Sport specific fueling considerations for ultra-endurance events

In our previous posts we outlined some guidelines for fueling and hydration during ultra endurance sports. While fueling recommendations do not differ between running and cycling, there are important differences between the sports that cannot be ignored.

Typically, runners will undergo more physical impact and mechanical related disturbances to the GI tract and body. This may impact the rate at which carbohydrate (CHO) and overall energy intake may be tolerated, even by experienced athletes. Therefore, ultrarunners may not always be able to take in as much CHO as cyclists. Recent evidence also suggests some endurance and ultra endurance runners are not able to oxidize the entire amount of CHO when ingesting 90 g/h while running (2 h steady state run), indicating that 90 g/h may be unrealistic for some athletes and may result in greater GI symptoms. Futhermore, the reduced ability to completely utilize high rates of exogenous CHO may be more prevalent in recreational versus elite runners who have been training with high CHO for a longer period of time.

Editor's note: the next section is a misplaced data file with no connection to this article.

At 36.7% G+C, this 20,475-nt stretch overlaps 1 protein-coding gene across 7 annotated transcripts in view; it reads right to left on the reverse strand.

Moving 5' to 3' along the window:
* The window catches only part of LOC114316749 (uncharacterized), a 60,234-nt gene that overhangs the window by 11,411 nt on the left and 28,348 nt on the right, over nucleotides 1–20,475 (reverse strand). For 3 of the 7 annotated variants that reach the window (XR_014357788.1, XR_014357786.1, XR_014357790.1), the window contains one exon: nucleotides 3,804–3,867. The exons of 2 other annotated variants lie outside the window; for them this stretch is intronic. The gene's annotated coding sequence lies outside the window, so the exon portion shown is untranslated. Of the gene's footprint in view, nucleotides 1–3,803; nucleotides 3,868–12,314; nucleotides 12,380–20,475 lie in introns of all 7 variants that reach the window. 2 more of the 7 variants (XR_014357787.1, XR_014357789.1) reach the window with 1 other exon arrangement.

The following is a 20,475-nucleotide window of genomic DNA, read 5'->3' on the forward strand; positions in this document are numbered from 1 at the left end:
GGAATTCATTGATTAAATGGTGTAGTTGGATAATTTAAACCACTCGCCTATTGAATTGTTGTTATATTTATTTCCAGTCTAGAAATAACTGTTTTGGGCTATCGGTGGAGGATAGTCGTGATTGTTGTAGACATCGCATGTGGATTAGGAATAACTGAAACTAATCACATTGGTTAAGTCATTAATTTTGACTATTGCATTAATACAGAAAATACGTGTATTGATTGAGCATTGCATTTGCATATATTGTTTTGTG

Higher carb intakes have been correlated with a faster finish time during an ironman event; but, at the same time were associated with greater prevalence of GI symptoms. On the other hand, elite ultra runners consuming between 60-120 g CHO/h reported no GI symptoms during an event after completing a gut training protocol. It should also be noted that general CHO recommendations for athletic performance are overwhelmingly based on research in elite male cyclists so they may not translate to the diverse population of ultra endurance athletes. It has been suggested that, for endurance and ultra endurance sport (@~60% Vo2max), a CHO intake rate of ~1 g/kg body mass-h may be more tolerable for some athletes compared to 90 g/h, particularly when intensity is higher and blood flow to the gut is reduced.

Less experienced runners may need to train with lower CHO intake rates with the goal of slightly increasing over time as the gut allows, compared to highly trained endurance and ultra endurance athletes. For these runners and any other ultra endurance athletes (including cyclists) who struggle to consume 90 g/h, it makes sense to individualize the fueling strategy and work towards CHO intake rates ~1 g CHO/kg-h.

PMID: 30056753, 30056755, 35058795; 21775906, 32403259

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